# Entanglement Swapping of Werner states

I am provided with two Werner states $$\begin{equation*} \rho=F|\phi^+><\phi^+|+\frac{1-F}{3}(|\phi^-><\phi^-|+|\psi^+><\psi^+|+|\psi^+><\psi^+|) \end{equation*}$$ or equivalently $$\begin{equation*} \rho=x|\phi^+><\phi^+|+\frac{1-x}{4}\mathbb{1} \end{equation*}$$ where $$\mathbb{1}=1/4(|\phi^+><\phi^+|+|\phi^-><\phi^-|+|\psi^+><\psi^+|+|\psi^+><\psi^+|)$$ and $$x=(4F-1)/3$$.

The book I am reading (The Physics of Quantum Information) states that if I connect them with perfect operations I obtain a new Werner state with fidelity $$\begin{equation} F'=\frac{1}{4}\left\{ 1+3\left( \frac{4F-1}{3} \right)^2 \right\} \end{equation}$$ I suppose I have to calculate $$\rho_{1234}=\rho_{12}\otimes\rho_{34}$$ and then find a way to express this product into states of the type $$|\phi^+>_{23}<\phi^+|$$ in such a way that I can then project into the Bell basis. I am trying to decompose the states into the computational basis $$|0>$$ and $$|1>$$ but I cannot regroup the states in a suitable way (I think at some point I get lost in the calculations).

Am I proceeding in a correct way (decomposing into $$|0>$$ and $$|1>$$ and trying to regroup into Bell states of the nodes 2 and 3) or is there a faster way to compute the fidelity? And shouldn't the resulting Werner state be dependent on the measurement outcome?

Edit

I'm not quite sure I have it so I will proceed step by step. Let's consider the contribute $$x|\phi^+><\phi^+|$$. Then on the composite state this should give rise to $$\begin{equation} x^2(|\phi^+>_{14}<\phi^+||\phi^+>_{23}<\phi^+|+|\phi^->_{14}<\phi^-||\phi^->_{23}<\phi^-|+|\psi^->_{14}<\psi^-||\psi^->_{23}<\psi^-|+|\psi^+>_{14}<\psi^+||\psi^+>_{23}<\psi^+|) \end{equation}$$ But when I project onto the Bell basis then I could get a Werner state with fidelity $$x^2$$ with respect to any of the four states, right? I mean, if I project on $$|\phi^->_{23}$$ in my resulting Werner state I will have the contribute $$x^2|\phi^-><\phi^-|$$ and if I project on $$|\phi^+>_{23}$$ I will have $$x^2|\phi^-><\phi^-|$$? So the resulting Werner state will depend on the measurement outcome on the sites 2 and 3.

Decompose the states as in your second equation - a sum of maximally entangled and maximally mixed state. Then carry out a teleportation (entanglement swapping) protocol on sites 2+3. If both states are maximally entangled (with weight $$x^2$$), the protocol succeeds and gives another maximally entangled state. If either of the two states is maximally mixed, you are left with a maximally mixed state (that should be easy to check).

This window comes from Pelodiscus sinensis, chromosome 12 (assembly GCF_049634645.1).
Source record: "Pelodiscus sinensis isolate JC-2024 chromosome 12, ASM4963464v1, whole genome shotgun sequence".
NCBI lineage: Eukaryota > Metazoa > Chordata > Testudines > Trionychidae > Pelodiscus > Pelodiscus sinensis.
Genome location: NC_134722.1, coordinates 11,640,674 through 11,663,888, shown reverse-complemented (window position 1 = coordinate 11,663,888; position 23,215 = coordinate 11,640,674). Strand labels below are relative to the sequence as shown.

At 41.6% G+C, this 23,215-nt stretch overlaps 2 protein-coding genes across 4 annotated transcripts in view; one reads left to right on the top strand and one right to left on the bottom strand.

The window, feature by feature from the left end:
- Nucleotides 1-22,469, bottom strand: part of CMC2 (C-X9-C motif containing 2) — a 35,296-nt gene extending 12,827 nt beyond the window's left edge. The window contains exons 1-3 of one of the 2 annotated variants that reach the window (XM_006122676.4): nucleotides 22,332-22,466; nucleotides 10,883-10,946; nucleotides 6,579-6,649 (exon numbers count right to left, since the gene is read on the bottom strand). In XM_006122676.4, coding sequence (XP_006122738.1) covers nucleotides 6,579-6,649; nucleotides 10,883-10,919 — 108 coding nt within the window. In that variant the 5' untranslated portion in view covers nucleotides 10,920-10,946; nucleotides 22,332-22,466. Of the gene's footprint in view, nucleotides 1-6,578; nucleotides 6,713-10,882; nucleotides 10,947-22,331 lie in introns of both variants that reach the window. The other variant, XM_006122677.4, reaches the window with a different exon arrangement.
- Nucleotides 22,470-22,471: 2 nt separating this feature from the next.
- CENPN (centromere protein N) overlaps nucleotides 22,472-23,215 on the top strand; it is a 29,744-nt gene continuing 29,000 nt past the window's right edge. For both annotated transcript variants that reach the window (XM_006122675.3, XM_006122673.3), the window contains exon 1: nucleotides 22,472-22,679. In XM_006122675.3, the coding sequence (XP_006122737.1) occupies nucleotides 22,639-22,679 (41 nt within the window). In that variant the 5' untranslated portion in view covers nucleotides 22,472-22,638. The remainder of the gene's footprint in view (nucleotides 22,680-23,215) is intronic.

So you should get a new Werner state with $$x'=x^2$$. (If you check the formula for $$x(F)$$ and $$F'(F)$$ you give, you indeed see that this is the case.)
• I edited a bit the best I could. Anyway I studied the teleportation and the swapping protocol. That's why I think that the Werner state we obtain after the measurement on the sites 2 and 3 will depend on the measurement outcome. Am I correct? I mean, depending on the measurement outcome $F'$ will be the resulting fidelity of $F'=<\phi^+|\rho_w|\phi^+>$ or $F'=<\phi^-|\rho_w|\phi^->$... so the Bell state with respect to which we have the computed fidelity $F'$ as in the formulas above depends on the measurement, right? – Luthien May 17 at 14:14
• @Luthien So I understand you understand entanglement swapping with two maximally entangled states $|\phi^+\rangle\langle\phi^+|\otimes |\phi^+\rangle\langle\phi^+|$? Then what you need to consider next is the same protocol, but applied to $|\phi^+\rangle\langle\phi^+|\otimes Id$, and convince yourself that it gives a maximally mixed state. And then to $Id\otimes Id$. Then you add those contributions with weights $x$, $x(1-x)$ and $x^2$, respectively, and you have the full result. – Norbert Schuch May 17 at 15:05